What is Systemic Racism?

A system is a collection of elements that are organized for a common purpose. Racism in America is a system that combines economic, political, and social components. That system specifically disempowers and disenfranchises Black people, while maintaining and expanding implicit and explicit advantages for white people, leading to better opportunities in jobs, education, and housing, and discrimination in the criminal legal system. For example, the country's voting systems empower white voters at the expense of voters of color, resulting in an unequal system of governance in which those communities have little voice and representation, even in policies that directly impact them.

Systemic Equality is a Systemic Solution

In the years ahead, the ACLU will pursue administrative and legislative campaigns targeting the Biden-Harris administration and Congress. We will leverage legal advocacy to dismantle systemic barriers, and will work with our affiliates to change policies nearer to the communities most harmed by these legacies. The goal is to build a nation where every person can achieve their highest potential, unhampered by structural and institutional racism.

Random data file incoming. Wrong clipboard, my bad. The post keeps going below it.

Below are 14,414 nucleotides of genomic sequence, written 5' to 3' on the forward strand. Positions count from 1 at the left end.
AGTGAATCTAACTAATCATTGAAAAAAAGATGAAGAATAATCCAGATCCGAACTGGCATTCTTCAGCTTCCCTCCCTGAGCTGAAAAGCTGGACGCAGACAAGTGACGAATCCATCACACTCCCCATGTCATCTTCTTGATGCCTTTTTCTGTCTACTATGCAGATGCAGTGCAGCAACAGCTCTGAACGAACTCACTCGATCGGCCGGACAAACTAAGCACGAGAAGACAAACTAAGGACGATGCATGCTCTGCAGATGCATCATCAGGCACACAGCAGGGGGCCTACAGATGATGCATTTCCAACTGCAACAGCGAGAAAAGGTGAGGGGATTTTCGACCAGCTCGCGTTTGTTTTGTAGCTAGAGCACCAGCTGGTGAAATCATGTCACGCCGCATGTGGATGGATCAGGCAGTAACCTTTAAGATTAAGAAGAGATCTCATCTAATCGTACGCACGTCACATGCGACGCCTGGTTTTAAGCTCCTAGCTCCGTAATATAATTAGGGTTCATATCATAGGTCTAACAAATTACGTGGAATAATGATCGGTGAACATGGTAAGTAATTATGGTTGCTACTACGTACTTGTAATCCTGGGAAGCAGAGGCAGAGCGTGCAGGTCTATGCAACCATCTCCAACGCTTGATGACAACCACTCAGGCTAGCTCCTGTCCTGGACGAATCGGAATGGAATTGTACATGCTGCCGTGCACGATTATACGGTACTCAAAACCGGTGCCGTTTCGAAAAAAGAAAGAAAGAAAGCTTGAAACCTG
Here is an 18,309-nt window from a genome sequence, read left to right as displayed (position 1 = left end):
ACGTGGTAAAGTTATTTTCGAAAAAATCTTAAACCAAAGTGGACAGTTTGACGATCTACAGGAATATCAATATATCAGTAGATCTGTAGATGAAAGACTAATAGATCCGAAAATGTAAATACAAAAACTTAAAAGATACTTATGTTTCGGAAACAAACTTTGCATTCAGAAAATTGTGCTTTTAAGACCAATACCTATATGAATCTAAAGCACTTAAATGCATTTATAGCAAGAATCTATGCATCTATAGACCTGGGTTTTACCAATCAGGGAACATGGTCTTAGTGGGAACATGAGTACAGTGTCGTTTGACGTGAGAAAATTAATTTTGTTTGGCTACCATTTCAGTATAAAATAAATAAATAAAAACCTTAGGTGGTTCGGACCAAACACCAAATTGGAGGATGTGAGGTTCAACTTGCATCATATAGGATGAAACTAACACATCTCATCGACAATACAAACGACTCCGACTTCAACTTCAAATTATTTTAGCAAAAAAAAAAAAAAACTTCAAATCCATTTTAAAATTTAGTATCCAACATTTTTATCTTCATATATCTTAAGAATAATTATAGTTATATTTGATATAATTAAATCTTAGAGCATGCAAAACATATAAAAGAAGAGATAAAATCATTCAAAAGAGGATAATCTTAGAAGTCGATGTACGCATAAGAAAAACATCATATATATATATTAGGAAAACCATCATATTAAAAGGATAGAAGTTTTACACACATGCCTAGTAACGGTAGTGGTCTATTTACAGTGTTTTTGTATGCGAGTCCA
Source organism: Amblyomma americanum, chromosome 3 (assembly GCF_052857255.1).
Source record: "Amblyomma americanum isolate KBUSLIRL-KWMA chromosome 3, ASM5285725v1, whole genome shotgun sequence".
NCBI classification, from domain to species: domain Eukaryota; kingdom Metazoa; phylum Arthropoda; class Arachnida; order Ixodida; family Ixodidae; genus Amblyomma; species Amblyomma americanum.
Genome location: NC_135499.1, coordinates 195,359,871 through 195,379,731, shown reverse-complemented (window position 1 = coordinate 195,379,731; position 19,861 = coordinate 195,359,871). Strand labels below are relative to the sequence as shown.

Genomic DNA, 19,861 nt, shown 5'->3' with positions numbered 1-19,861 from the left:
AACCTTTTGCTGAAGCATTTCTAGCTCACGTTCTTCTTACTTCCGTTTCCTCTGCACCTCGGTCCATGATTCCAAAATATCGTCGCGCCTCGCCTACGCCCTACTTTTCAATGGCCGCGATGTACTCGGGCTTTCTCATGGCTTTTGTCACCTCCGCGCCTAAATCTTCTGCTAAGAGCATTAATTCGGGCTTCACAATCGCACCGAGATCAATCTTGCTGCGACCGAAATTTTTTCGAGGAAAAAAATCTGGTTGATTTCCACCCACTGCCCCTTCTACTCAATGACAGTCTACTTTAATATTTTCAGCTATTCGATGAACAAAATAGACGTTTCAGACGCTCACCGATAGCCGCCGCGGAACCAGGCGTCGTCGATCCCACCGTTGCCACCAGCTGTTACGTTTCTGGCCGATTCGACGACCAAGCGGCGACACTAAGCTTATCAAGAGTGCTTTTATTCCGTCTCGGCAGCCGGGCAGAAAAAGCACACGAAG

To begin, in 2021, we believe the Biden administration and Congress should take the following crucial steps to advance systemic equality:

Voting Rights

The administration must issue an executive order creating a Justice Department lead staff position on voting rights violations in every U.S. Attorney office. We are seeing a flood of unlawful restrictions on voting across the country, and at every level of state and local government. This nationwide problem requires nationwide investigatory and enforcement resources. Even if it requires new training and approval protocols, a new voting rights enforcement program with the participation of all 93 U.S. Attorney offices is the best way to help ensure nationwide enforcement of voting rights laws.